In our daily lives, data is everywhere – and for schools, colleges and universities, which generate hundreds – if not thousands – of pieces every day, being able to use intelligence effectively in fact-based decision-making can have many operational benefits.
So, while having a pot of data is one thing, if it’s not organised and there’s no strategy in place to convert into valuable information and insight, then it really is just a bunch of numbers with no context or narrative.
A change in the learning tide
The education sector has vastly evolved over the past year, and the pandemic has roused many challenges – and opportunities – for institutions, both individually and collectively.
Increased social distancing measures and a digital-first approach to learning are just two of the most notable changes of the last 12 months, and there’s no denying that the transition to accommodate these new processes has been rapid.
But it hasn’t been solely the rollout of an effective online learning experience that’s been crucial; departments have had to quickly find new ways of communicating with one another too, to keep the educational ship sailing smoothly.
As a result, many primary schools, HE (higher education) and FE (further education) sites have invested in and deployed unified communications and collaboration tools to help them plug the gap to stay connected – whether it be in the form of Zoom or Microsoft Teams licences – and continue their daily operations with minimal disruption.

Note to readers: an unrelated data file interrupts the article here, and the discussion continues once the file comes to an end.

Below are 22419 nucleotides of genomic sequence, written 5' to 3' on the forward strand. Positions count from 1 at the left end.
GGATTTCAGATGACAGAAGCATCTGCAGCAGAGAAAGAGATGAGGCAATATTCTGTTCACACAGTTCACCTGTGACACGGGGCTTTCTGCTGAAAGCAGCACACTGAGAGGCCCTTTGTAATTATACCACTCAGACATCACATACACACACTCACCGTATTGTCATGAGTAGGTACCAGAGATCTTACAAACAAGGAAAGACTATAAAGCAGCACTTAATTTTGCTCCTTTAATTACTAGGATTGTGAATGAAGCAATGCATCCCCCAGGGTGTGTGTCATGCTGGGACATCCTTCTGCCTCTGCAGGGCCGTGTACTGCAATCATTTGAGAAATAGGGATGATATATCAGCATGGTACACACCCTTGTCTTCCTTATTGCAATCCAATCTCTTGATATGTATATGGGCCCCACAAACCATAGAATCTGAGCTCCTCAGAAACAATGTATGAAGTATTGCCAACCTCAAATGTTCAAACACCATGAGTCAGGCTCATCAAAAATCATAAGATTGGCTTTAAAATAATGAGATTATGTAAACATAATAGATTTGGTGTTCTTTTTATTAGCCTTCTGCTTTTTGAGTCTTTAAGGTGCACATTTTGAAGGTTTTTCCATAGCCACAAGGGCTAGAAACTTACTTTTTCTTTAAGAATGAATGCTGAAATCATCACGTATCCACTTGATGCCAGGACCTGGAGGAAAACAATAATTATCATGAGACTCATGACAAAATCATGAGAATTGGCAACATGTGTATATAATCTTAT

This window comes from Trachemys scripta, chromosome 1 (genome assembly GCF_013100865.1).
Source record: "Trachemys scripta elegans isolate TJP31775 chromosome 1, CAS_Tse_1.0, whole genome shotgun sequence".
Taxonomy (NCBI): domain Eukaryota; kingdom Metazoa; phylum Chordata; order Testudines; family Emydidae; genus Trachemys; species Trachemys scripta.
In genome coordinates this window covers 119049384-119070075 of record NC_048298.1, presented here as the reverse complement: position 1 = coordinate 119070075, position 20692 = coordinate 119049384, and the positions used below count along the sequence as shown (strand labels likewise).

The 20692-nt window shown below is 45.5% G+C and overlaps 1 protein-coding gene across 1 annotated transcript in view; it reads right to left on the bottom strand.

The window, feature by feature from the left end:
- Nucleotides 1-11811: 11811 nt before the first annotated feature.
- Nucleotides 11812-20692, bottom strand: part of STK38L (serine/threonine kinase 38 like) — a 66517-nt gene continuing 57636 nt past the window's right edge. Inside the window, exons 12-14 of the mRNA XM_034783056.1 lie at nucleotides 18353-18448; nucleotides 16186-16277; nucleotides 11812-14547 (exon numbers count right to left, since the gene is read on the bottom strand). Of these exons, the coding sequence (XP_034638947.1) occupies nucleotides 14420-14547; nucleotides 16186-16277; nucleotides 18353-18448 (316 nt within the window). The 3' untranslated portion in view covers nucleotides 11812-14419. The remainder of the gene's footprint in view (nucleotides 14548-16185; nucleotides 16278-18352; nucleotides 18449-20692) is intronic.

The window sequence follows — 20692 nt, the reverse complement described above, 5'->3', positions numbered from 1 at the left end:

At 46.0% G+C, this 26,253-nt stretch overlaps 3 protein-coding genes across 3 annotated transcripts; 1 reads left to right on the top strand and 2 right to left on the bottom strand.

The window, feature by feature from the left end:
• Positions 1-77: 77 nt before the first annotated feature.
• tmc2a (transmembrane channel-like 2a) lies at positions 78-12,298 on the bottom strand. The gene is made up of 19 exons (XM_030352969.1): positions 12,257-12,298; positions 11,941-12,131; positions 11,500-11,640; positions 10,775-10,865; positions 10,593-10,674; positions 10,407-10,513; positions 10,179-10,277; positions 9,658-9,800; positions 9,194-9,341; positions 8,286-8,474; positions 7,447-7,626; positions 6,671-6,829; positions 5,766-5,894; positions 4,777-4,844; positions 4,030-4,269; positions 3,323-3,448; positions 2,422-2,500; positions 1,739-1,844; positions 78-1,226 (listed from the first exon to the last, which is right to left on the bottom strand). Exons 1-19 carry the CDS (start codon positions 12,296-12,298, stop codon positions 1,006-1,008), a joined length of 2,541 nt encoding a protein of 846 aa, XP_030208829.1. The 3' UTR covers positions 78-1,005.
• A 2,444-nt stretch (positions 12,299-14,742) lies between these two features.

For some, this was a drastic step. For others, it was an upgrade of a system they already had in place.
However, while implementing this technology has played – and continues to play – an important part in maintaining some form of ‘normality’ for teachers and learners, what we’ll see happening over the coming months is institutions reflecting on some of the immediate reactions of 2020 – especially regarding their technological investments.
For example, some sites may have invested in Teams software, but they have the wrong licence.
With some packages offering instant-messaging-only access and others providing voice functionality, at the start, some sites purchased 60,000 of the most expensive licence – giving all levels of access to students and staff. In reality, they may have only need 3,000 of the more costly licences and the most basic subscription for remaining users. But, without data, many managers wouldn’t have known this, nor how to optimise their licences.
And if there’s a £7 difference between these licences per calendar month, it’s easy to see how this can quickly soar into hundreds of thousands of pounds – in some cases, millions – being spent on technology that isn’t being used to its full capacity.
This is why there’s likely to be more focus on ‘sweating the assets’ this year, to make sure the investment is truly working for the institution. And rightly so.
But to be able to make an informed decision that’s in the best interest of the site, there needs to be proof of how effective the technology has been at fulfilling its original purpose – and whether any adjustments need to be made.